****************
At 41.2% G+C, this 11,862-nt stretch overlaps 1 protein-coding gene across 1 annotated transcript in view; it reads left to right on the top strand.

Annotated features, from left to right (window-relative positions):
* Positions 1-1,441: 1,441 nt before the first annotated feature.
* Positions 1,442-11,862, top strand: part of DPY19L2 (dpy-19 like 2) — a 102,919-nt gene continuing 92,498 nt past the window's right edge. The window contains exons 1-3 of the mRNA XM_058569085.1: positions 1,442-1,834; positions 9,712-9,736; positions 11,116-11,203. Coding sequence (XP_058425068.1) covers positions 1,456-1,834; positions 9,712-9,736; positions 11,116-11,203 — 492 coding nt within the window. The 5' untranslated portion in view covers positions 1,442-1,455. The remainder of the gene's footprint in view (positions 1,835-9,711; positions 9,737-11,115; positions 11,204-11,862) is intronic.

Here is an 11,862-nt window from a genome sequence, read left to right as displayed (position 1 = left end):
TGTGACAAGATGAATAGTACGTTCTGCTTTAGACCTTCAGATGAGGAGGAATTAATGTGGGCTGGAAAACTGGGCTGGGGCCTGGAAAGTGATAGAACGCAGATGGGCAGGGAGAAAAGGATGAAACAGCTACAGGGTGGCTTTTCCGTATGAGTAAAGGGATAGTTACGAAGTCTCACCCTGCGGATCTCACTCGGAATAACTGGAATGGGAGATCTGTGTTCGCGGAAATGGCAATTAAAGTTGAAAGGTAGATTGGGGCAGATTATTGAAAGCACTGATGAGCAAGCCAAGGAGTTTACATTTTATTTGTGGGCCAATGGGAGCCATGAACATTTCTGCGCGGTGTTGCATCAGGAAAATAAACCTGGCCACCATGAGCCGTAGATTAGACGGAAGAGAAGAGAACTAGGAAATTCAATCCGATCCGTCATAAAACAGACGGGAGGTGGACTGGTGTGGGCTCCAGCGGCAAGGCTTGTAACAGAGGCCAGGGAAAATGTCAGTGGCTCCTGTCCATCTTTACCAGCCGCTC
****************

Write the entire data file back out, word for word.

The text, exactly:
At 41.2% G+C, this 11,862-nt stretch overlaps 1 protein-coding gene across 1 annotated transcript in view; it reads left to right on the top strand.

Annotated features, from left to right (window-relative positions):
* Positions 1-1,441: 1,441 nt before the first annotated feature.
* Positions 1,442-11,862, top strand: part of DPY19L2 (dpy-19 like 2) — a 102,919-nt gene continuing 92,498 nt past the window's right edge. The window contains exons 1-3 of the mRNA XM_058569085.1: positions 1,442-1,834; positions 9,712-9,736; positions 11,116-11,203. Coding sequence (XP_058425068.1) covers positions 1,456-1,834; positions 9,712-9,736; positions 11,116-11,203 — 492 coding nt within the window. The 5' untranslated portion in view covers positions 1,442-1,455. The remainder of the gene's footprint in view (positions 1,835-9,711; positions 9,737-11,115; positions 11,204-11,862) is intronic.

Here is an 11,862-nt window from a genome sequence, read left to right as displayed (position 1 = left end):
TGTGACAAGATGAATAGTACGTTCTGCTTTAGACCTTCAGATGAGGAGGAATTAATGTGGGCTGGAAAACTGGGCTGGGGCCTGGAAAGTGATAGAACGCAGATGGGCAGGGAGAAAAGGATGAAACAGCTACAGGGTGGCTTTTCCGTATGAGTAAAGGGATAGTTACGAAGTCTCACCCTGCGGATCTCACTCGGAATAACTGGAATGGGAGATCTGTGTTCGCGGAAATGGCAATTAAAGTTGAAAGGTAGATTGGGGCAGATTATTGAAAGCACTGATGAGCAAGCCAAGGAGTTTACATTTTATTTGTGGGCCAATGGGAGCCATGAACATTTCTGCGCGGTGTTGCATCAGGAAAATAAACCTGGCCACCATGAGCCGTAGATTAGACGGAAGAGAAGAGAACTAGGAAATTCAATCCGATCCGTCATAAAACAGACGGGAGGTGGACTGGTGTGGGCTCCAGCGGCAAGGCTTGTAACAGAGGCCAGGGAAAATGTCAGTGGCTCCTGTCCATCTTTACCAGCCGCTC